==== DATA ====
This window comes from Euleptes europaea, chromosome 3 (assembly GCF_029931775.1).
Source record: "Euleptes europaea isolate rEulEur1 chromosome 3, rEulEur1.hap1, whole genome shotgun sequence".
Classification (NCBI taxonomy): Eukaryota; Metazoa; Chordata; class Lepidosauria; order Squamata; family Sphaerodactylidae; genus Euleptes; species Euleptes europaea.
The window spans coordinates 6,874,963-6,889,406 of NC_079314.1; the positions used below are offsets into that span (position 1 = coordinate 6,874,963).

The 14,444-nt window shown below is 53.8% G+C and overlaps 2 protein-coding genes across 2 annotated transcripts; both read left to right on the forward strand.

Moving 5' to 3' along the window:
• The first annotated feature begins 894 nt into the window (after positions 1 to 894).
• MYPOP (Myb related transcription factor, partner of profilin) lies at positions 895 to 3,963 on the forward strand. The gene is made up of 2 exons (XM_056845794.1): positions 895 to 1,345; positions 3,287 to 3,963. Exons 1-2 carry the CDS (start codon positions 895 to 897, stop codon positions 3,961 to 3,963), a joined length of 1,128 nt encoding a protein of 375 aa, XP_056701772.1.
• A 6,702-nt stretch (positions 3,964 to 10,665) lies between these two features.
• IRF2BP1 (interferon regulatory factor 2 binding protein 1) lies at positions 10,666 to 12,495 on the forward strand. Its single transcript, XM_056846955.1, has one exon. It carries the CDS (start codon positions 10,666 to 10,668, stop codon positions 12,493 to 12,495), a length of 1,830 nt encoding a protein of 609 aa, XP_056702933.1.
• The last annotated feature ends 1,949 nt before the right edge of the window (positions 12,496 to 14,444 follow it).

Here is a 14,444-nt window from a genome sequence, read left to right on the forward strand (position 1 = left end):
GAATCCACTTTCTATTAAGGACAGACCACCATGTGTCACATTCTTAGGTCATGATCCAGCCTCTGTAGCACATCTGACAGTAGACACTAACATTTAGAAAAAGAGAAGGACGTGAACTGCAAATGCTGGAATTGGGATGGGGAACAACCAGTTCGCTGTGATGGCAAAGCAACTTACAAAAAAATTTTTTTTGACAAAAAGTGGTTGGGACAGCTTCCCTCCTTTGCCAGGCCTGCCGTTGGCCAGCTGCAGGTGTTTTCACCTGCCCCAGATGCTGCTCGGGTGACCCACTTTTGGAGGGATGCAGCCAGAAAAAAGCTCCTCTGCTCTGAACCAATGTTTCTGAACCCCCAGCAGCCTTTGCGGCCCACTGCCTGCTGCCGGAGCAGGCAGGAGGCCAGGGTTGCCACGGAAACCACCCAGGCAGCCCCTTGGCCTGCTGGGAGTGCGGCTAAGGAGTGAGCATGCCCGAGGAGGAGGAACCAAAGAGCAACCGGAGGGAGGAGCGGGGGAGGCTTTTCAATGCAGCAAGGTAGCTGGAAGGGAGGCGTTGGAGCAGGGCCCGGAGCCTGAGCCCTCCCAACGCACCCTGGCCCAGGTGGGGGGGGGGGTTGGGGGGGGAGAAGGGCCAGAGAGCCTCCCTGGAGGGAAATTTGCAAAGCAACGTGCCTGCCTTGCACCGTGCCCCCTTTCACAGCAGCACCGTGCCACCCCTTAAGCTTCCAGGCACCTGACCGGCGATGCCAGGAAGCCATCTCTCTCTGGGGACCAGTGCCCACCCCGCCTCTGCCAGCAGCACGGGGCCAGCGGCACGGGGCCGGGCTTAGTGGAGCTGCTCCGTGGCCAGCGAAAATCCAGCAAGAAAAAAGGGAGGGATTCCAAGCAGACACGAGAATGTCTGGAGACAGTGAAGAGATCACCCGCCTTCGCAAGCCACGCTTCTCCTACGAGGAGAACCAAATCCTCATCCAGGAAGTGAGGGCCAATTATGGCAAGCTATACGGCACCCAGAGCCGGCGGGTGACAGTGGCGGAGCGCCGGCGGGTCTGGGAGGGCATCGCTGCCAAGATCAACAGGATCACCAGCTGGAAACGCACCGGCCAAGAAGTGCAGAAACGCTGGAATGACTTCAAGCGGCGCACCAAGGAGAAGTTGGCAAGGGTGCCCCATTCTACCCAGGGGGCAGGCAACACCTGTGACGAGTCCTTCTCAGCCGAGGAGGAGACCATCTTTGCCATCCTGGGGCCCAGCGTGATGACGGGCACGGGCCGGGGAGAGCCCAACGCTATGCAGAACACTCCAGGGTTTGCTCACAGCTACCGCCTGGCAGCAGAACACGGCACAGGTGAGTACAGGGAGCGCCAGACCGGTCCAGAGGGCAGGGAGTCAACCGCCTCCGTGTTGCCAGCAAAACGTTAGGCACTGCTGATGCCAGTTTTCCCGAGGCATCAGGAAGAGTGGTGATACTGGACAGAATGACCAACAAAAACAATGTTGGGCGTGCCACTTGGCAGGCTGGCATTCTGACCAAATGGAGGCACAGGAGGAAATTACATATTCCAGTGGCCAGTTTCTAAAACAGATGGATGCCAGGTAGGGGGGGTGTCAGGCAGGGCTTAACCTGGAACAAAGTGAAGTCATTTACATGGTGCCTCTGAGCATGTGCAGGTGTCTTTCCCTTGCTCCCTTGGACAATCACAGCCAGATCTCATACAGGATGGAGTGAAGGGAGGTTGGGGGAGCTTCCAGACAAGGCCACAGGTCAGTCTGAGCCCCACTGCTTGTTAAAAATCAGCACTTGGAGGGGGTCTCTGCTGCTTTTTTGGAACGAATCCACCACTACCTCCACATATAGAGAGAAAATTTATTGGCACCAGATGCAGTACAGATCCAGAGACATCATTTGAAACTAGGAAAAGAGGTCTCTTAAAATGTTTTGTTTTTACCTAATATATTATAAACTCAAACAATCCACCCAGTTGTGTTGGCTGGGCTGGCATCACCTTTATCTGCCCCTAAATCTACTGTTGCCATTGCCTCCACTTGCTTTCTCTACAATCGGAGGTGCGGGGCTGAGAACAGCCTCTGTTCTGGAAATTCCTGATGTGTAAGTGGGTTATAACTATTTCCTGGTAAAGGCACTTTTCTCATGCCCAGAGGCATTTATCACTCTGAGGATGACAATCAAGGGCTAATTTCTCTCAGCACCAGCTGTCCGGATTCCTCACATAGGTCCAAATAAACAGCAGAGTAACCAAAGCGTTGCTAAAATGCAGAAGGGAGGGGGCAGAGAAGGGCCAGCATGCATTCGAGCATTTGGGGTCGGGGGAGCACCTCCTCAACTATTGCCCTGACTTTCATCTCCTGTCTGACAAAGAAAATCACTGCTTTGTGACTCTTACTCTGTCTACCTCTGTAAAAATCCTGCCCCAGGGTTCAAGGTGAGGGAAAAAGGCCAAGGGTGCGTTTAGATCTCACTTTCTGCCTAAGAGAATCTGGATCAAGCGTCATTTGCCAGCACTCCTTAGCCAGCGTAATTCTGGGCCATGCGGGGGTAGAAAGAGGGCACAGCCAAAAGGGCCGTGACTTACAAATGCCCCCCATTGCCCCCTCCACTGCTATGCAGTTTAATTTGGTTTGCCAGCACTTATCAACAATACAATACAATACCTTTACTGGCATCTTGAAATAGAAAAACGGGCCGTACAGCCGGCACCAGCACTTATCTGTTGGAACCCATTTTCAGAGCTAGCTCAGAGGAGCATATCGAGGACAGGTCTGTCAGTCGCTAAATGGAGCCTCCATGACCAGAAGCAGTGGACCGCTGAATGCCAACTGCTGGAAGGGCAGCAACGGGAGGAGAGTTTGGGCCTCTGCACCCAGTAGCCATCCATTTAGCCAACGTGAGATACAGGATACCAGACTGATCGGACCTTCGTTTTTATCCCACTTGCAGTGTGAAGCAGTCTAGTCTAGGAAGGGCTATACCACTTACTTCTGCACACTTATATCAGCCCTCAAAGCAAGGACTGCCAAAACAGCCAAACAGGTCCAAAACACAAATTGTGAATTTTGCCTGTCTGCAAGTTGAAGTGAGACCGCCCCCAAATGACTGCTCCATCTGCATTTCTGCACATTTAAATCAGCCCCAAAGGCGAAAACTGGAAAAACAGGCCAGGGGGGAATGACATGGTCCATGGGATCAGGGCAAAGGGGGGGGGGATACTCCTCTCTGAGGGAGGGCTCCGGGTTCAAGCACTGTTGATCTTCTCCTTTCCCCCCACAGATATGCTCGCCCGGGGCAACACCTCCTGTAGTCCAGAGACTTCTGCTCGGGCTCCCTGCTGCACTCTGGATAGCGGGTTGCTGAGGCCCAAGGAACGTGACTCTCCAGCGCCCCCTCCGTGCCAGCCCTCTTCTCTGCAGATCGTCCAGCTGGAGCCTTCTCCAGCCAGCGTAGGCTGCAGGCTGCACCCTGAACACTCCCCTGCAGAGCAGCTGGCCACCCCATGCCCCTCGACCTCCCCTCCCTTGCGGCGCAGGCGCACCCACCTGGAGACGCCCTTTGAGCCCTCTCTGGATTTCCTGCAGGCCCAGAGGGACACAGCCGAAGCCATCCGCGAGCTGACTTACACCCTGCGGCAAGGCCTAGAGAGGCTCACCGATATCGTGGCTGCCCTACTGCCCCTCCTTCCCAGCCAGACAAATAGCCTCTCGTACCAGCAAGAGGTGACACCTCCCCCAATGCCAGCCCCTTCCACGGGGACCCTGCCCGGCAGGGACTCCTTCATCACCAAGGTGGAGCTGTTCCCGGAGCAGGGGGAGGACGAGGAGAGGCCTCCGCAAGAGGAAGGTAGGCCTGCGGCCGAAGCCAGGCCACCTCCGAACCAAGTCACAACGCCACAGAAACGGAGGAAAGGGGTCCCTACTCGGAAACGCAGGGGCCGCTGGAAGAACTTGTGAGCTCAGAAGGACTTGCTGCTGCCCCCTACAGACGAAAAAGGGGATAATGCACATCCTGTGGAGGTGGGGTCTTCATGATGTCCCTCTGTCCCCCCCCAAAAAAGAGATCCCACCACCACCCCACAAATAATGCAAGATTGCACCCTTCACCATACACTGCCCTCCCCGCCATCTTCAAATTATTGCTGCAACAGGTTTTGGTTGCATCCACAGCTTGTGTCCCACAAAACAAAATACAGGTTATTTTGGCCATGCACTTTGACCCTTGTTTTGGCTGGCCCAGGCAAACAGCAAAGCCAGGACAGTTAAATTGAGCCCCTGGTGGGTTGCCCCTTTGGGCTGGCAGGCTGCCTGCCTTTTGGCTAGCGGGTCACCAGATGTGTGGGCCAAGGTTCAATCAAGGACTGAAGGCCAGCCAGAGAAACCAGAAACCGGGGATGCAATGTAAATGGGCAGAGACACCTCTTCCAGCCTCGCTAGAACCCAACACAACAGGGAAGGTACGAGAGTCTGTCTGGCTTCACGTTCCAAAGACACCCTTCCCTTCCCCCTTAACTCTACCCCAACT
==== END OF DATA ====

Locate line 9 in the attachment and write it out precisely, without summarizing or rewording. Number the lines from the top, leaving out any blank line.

• A 6,702-nt stretch (positions 3,964 to 10,665) lies between these two features.